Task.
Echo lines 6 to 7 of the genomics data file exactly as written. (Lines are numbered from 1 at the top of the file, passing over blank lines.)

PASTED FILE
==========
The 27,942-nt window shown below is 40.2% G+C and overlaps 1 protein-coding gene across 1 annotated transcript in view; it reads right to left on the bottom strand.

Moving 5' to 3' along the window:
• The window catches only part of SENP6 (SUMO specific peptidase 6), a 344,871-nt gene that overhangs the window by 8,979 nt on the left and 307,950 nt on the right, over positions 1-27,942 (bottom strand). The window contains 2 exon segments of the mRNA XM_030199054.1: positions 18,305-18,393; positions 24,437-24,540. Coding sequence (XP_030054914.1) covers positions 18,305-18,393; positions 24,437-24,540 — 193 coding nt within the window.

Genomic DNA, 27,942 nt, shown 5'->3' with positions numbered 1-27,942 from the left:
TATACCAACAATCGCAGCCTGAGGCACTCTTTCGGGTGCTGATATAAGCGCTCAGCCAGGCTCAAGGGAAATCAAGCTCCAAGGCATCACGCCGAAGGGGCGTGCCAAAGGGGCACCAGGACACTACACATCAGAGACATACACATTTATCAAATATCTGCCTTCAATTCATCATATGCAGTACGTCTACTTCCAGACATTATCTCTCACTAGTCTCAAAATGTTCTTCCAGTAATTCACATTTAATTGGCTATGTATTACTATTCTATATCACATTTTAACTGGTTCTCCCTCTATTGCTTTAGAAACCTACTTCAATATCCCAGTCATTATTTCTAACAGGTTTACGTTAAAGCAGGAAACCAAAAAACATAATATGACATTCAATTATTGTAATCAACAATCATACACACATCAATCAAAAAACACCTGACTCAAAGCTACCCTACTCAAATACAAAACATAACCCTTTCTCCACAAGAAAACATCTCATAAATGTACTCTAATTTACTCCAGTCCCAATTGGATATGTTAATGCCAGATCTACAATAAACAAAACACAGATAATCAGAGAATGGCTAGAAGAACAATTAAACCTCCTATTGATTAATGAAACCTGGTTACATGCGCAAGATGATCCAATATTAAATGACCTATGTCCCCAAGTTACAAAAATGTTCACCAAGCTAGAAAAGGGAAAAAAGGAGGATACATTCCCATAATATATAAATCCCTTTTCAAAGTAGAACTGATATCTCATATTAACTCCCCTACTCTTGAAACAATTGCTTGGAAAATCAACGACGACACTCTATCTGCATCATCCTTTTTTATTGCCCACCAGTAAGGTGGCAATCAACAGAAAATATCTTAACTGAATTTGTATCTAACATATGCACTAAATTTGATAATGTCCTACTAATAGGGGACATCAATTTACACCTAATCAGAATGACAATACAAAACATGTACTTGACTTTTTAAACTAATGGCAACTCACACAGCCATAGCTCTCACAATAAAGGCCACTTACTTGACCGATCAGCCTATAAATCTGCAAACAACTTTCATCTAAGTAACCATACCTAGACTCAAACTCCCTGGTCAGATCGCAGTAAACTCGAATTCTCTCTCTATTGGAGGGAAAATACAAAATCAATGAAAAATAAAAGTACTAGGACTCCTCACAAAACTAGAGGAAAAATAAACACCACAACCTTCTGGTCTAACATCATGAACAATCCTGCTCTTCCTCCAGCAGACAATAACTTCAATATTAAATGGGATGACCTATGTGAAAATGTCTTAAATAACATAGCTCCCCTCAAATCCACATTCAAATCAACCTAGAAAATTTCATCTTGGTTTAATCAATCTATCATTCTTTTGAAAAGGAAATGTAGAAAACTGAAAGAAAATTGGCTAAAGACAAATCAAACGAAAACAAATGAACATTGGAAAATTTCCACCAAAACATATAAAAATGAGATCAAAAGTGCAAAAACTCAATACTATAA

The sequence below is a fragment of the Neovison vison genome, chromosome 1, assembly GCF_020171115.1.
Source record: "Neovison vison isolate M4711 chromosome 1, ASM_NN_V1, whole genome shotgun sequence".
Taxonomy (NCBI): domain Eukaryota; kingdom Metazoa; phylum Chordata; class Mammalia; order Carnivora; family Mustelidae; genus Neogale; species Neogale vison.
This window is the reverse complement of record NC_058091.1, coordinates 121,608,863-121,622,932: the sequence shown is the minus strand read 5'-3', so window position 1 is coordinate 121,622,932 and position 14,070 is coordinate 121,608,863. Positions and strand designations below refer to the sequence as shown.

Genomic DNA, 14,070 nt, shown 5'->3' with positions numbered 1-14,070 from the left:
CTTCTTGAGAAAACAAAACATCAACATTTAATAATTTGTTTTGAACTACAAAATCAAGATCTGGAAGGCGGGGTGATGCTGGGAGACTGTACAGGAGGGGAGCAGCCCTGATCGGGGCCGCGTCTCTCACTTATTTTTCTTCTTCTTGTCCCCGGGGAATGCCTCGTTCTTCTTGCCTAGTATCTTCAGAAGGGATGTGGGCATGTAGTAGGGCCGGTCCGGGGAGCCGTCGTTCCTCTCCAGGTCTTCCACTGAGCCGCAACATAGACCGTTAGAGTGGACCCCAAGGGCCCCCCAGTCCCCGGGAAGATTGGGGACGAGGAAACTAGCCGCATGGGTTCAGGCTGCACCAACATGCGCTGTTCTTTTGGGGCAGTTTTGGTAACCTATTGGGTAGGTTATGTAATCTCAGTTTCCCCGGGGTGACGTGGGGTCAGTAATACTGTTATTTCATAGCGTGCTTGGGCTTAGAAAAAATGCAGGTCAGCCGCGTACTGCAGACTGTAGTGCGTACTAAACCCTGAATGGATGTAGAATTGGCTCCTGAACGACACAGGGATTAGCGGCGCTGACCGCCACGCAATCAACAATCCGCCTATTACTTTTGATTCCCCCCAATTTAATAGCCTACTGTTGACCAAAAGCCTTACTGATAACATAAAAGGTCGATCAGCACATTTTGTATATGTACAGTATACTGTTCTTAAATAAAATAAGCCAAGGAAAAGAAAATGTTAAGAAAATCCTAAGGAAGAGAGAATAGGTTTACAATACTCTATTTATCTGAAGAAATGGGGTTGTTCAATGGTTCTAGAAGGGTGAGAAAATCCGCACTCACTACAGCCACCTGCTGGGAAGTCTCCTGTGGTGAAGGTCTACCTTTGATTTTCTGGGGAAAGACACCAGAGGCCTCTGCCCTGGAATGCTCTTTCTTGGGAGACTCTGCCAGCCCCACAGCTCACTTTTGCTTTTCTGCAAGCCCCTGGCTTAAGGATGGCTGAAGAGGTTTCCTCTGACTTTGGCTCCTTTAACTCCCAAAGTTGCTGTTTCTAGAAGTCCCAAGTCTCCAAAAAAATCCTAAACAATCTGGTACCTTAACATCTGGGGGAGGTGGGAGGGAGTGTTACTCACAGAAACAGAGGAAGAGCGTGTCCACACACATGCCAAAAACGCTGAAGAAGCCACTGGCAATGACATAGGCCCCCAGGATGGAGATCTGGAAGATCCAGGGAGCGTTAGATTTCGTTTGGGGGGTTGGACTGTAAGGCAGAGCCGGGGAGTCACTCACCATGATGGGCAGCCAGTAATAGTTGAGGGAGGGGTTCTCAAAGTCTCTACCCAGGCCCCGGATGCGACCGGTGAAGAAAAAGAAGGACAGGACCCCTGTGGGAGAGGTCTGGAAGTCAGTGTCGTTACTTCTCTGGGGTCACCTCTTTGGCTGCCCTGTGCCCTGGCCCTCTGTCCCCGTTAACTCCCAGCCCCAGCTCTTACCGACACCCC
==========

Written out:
The sequence below is a fragment of the Neovison vison genome, chromosome 1, assembly GCF_020171115.1.
Source record: "Neovison vison isolate M4711 chromosome 1, ASM_NN_V1, whole genome shotgun sequence".